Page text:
Lecoq understood that his training in performance could enhance his understanding of how other performers might learn. I would have to agree. 20 years of sports practice is inevitably reflected in my design/research work – whether I choose to embody/use it or not. This is probably why I will always do both – because the two are inextricably linked for me in a way that will always make me see things a bit differently. Designers bring different styles and approaches to the table – that’s important because different performances require different things, different teams work with different skill sets and designers certainly don’t need to have training in both areas. However, it certainly explains why I was never quite comfortable with the interactions between performers and designers – who used a shared, yet contradictory language that could aid collaboration yet also create numerous problems. On the one hand this knowledge helped, on another it became quite difficult. I understood training and performing as someone who did both – but had no appropriate structure through which to apply this knowledge within a design process. My research has been a journey in understanding, developing and working through a structure that explored, investigated and made visible this language. On a basic level, in sport, movement simply has to be understood better – performance development is the goal. Training in sport meant I looked at things in a different way – I saw movement first or at least at the same time as the clothes that were worn. That interested me.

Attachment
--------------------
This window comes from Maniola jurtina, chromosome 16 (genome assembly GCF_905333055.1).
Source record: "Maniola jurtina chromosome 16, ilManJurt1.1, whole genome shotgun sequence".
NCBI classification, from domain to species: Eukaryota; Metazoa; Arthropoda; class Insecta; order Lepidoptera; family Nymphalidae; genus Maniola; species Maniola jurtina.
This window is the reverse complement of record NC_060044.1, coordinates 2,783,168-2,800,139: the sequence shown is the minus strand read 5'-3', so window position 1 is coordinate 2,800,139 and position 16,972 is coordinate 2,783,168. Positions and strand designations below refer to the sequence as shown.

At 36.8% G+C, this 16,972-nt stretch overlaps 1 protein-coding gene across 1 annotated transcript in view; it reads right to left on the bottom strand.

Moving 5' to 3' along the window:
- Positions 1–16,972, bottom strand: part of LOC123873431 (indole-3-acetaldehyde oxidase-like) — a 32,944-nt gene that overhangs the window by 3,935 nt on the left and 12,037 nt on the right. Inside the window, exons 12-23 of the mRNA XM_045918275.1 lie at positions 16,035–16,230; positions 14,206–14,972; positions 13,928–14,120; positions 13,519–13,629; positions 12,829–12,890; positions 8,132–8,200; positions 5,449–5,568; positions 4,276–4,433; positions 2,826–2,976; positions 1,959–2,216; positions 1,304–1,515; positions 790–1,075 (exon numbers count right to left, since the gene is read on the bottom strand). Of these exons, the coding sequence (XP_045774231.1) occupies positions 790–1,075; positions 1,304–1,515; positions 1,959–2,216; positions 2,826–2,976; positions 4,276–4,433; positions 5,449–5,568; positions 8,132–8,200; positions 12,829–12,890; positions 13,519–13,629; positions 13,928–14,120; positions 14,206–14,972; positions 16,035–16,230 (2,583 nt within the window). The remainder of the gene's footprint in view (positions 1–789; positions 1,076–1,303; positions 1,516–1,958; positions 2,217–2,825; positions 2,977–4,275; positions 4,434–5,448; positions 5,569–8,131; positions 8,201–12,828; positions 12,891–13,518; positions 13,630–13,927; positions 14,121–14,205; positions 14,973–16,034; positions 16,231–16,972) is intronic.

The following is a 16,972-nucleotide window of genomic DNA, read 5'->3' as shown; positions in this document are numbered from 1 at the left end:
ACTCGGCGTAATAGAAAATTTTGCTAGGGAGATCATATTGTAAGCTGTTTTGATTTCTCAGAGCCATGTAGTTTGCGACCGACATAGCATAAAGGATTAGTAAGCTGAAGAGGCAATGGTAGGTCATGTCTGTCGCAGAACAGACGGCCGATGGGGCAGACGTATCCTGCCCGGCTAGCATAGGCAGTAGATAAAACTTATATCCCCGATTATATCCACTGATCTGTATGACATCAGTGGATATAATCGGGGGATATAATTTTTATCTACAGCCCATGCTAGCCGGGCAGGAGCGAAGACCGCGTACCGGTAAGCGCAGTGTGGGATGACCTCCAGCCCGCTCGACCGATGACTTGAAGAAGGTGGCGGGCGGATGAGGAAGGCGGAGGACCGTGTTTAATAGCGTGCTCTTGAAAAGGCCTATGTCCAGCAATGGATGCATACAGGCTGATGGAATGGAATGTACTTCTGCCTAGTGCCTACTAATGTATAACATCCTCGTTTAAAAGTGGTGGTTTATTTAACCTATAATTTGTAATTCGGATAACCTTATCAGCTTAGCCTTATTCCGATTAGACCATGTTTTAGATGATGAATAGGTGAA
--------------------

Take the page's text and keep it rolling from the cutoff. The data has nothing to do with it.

Visual mapping – much like brain storming or word clouds. Designers often use this approach (see mood boards and pin boards – and the development of digital approaches such as pin-it.
Artists often use thumb nail sketches to develop ideas – these images are thumb-nails – the smaller version of a bigger visual idea… this approach enables a visual record, on a small scale – of a thought process; a way of organising ideas. In this case to better understand the way in which a designer might approach their work. So much information is developed during the research process, and so many connections are made between different ideas it can sometimes get overwhelming. This visual approach enables a re-tracing of these connections.
Finding ways in which the betwixt and between moments within the formation of different sets of knowledges involved in working with the moving body can be slowed down, extended and compared…